Everything You Need To Know About Eating In Lima, Peru’s Culinary Capital
There are few countries with a culinary tradition as delicious and diverse as Peru.
From internationally acclaimed restaurants to cheap-as-chips street food, there are few countries with a delicious and diverse culinary tradition as Peru.
In Lima, the nation’s capital, you can cross off two of the top ten on the list of the World’s 50 Best Restaurants in one fell swoop (and be very pleasantly surprised by the bill).
You’ve swooned over the man and his creations on Netflix’s Chef’s Table, but nothing compares to watching Virgilio Martinez at work in the kitchen. At Central, Martinez’s 17-course Elevations menu is an incredible journey through the country’s complex ecosystems. The altitude of each dish is listed for reference, from molluscs from 10m under the sea to a dish of alpaca and potato from 3500m above sea level in the Andes.
Around the corner, like the cuisine itself, Lima-born Mitsuharu Tsumara reflects the multicultural nature of contemporary Peru. His restaurant, Maido, unites Japanese and Peruvian ingredients and techniques in a cuisine known as Nikkei.
Both cultures have a near-religious devotion to fresh fish and, even if you’re a fan of both cuisines, you’ve never had dishes quite like those on the 15-course tasting menu: squid-ink dim sum stuffed with sea snail, served on potato puree, or a miniature chorizo-style squid sausage served in a tiny hot-dog bun, with potato crisps and choripan (Japanese mustard).
Across town, Gaston Acurio is renowned for putting Peruvian food on the map, with 40 restaurants in 12 countries. Set in a 300-year-old hacienda, Astrid and Gaston‘s menu is a tapestry of Peruvian cuisine’s cultural influences, like the Incas, Spanish, African, Chinese, Japanese and Italian. Pecan pesto and Andean cheese takes the house-made tortellini to the next level.
Peruvians love their barbecue, the tantalising aroma of grilled meat filling the air as the sun sets and vendors set up stalls around town squares and on city street corners.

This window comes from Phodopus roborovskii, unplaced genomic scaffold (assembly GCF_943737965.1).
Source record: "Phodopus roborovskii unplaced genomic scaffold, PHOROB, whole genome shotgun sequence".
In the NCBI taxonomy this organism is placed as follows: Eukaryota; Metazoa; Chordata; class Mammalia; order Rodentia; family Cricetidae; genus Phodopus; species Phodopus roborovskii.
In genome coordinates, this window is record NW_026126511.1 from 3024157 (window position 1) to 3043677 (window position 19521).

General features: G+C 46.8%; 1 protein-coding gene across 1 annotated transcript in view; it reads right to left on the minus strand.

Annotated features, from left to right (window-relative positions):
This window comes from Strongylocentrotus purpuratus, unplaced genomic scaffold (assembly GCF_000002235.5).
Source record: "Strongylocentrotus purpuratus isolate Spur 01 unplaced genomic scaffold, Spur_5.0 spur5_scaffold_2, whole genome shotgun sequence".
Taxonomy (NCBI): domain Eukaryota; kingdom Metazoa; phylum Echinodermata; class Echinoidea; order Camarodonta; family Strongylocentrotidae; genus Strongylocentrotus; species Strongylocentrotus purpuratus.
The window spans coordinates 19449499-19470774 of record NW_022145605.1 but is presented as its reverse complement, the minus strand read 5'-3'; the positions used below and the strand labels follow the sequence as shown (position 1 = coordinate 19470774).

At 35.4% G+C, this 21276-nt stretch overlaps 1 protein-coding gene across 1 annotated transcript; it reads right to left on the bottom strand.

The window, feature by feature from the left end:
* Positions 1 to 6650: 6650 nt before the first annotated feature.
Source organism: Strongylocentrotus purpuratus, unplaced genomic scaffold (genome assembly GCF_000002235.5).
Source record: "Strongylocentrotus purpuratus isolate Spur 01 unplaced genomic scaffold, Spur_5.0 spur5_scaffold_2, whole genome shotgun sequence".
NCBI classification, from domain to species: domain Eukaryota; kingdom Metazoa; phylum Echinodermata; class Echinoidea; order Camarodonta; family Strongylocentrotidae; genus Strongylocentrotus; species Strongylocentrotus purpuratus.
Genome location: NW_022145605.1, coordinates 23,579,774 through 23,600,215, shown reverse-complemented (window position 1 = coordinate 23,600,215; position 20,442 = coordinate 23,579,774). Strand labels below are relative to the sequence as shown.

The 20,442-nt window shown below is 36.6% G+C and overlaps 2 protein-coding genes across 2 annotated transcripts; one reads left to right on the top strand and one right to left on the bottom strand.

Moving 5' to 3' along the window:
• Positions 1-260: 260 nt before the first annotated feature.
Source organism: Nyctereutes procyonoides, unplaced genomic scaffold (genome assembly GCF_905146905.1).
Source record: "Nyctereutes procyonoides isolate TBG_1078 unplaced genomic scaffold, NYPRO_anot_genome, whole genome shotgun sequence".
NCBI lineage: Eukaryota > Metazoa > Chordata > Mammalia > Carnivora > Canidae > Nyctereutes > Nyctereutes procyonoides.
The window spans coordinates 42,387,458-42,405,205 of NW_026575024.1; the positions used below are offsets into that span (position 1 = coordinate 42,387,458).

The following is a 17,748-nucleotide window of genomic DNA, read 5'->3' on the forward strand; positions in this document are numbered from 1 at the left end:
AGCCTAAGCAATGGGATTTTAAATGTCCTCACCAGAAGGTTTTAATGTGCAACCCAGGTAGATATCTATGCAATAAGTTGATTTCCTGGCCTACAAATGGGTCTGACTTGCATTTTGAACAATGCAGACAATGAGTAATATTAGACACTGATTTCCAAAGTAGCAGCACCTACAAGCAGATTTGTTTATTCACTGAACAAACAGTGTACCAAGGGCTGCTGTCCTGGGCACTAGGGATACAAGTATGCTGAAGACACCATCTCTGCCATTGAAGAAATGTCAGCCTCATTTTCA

Anticuchos, for example, is just a fancy word for meat-on-a-stick (often with potato). Traditionally, it was beef heart, but now you’ll find all kinds of meat, chicken and seafood, marinated in smoky chilli, salt, cumin and garlic or perhaps red wine vinegar, and peppers. If you’re lucky, it’ll come with aji sauce (made from sweet, mild yellow chillis).
Tamales are little corn dumplings are stuffed with meat, chicken, olives, egg or vegetables, wrapped in corn leaves and steamed, making them the perfect snack on the go.
For dessert, there’s picarones. They might look like small, fried doughnuts – crisp and golden on the outside, soft and light on the inside and drizzled with spiced cane-sugar syrup – but they’re actually made from vegetables (pumpkin, sweet potato or squash) so they must be good for you, right?
There’s a long-running debate about whether pisco originated in Peru or neighbouring Chile, but Peruvians are fiercely proud of their brandy – and rightly so. Sample it neat, or in the ubiquitous pisco sour – a deliciously zingy and refreshing cocktail with lime and bitters topped with a frothy egg-white foam.
You’ll find a surprisingly good range of locally made craft beers in bars and restaurants in the more populous cities and towns of Peru, but you can’t visit Peru without sampling the traditional corn-fermented beer known as chicha.
It’s widely available in restaurants, but if you want the real deal, look for a little red flag flying above any doorway in any small town. It looks like beer, but has a more sour flavour, and shouldn’t be confused with chicha morada, a pretty-coloured non-alcoholic version made from purple corn and infused with cinnamon, cloves and sometimes fruit.
How The Locals Like It
The Incas believed that cooking food underground offered respect to Pachamama, or Mother Earth, as the food is returned to the earth before being eaten. In Incan times it was a celebration usually reserved for special occasions, but plenty of restaurants and hotels offer this experience, especially in Cusco.
The Andean tradition involves a feast cooked in a pit in the ground using red-hot volcanic rocks. Layers of marinated meat – it may be beef, pork, lamb, guinea pig or chicken – are usually layered between the rocks along with potatoes, fava beans and giant Andean corn on the cob. As the meat cooks, it imbues the surrounding vegetables with the flavours of the marinade, which mingles with the smoky aroma from the rocks.
Morag Kobez was a guest of Inkaterra Hotels.
(Lead image: Maido Lima / Facebook)